Dr. Garrison also includes possible warning signs and risk factors people struggling with suicidal thoughts might exhibit, and provides tools to help those who could be struggling. Read more here.

Veterinarians and Suicide

By


Ingrid Garrison, DVM, MPH, DACVPM


Suicide is the 10th leading cause of death for all ages in the United States and the 2nd leading cause of death for people 15-44 years of age in Kansas 1, 2. In the past there has been little information available on suicide risk factors and suicidal behavior among veterinarians. During 2014 an anonymous web-based survey was e-mailed to veterinarians in the United States. A summary of the findings of this survey, Veterinarians and Mental Health, was recently published in the Center for Disease Control and Prevention’s Morbidity and Mortality Weekly Report. The results are based on the response of more than 10,000 veterinarians, approximately 10% of veterinarians in the United States. It presents a sobering picture:


6.8% of males and 10.9% of females in the profession have serious mental illness/psychiatric disorder, feelings of hopelessness and worthlessness since graduation from veterinary school. Compared to 3.5% and 4.4% lifetime average in the U.S., males in the veterinary profession have twice the prevalence and females in the profession have two to three times the prevalence compared to the national average.3,4

24.5% of males and 36.7% of females in veterinary medicine have experienced depressive episodes since leaving veterinary school, which is about one-and-a-half times the prevalence of a U.S. adult throughout their lifetime.3,4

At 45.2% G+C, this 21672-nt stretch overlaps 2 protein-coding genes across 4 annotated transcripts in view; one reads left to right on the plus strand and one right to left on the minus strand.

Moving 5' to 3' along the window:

14.4% of males and 19.1% of females in the veterinary profession have considered suicide since leaving veterinary school. This is three times the U.S. national average.3,4

1.1% of males and 1.4% of females in the veterinary profession have attempted suicide since leaving veterinary school. This is below the national average for suicide attempts and the authors suggest that it may be due to veterinarians’ ready access to drugs used in lethal suicide attempts, that they are more likely to die by suicide, thus there are fewer survivors to respond to the survey.3,4

The three primary stressors identified by the respondents were the demands of veterinary practice; veterinary practice management responsibilities; and professional mistakes and client complaints.4

If you think that you, or someone you know, need help please call the National Suicide Prevention Lifeline at 1-800-273-TALK (8255) and you will be connected to a skilled, trained counselor at a crisis center in your area, ANYTIME 24/7.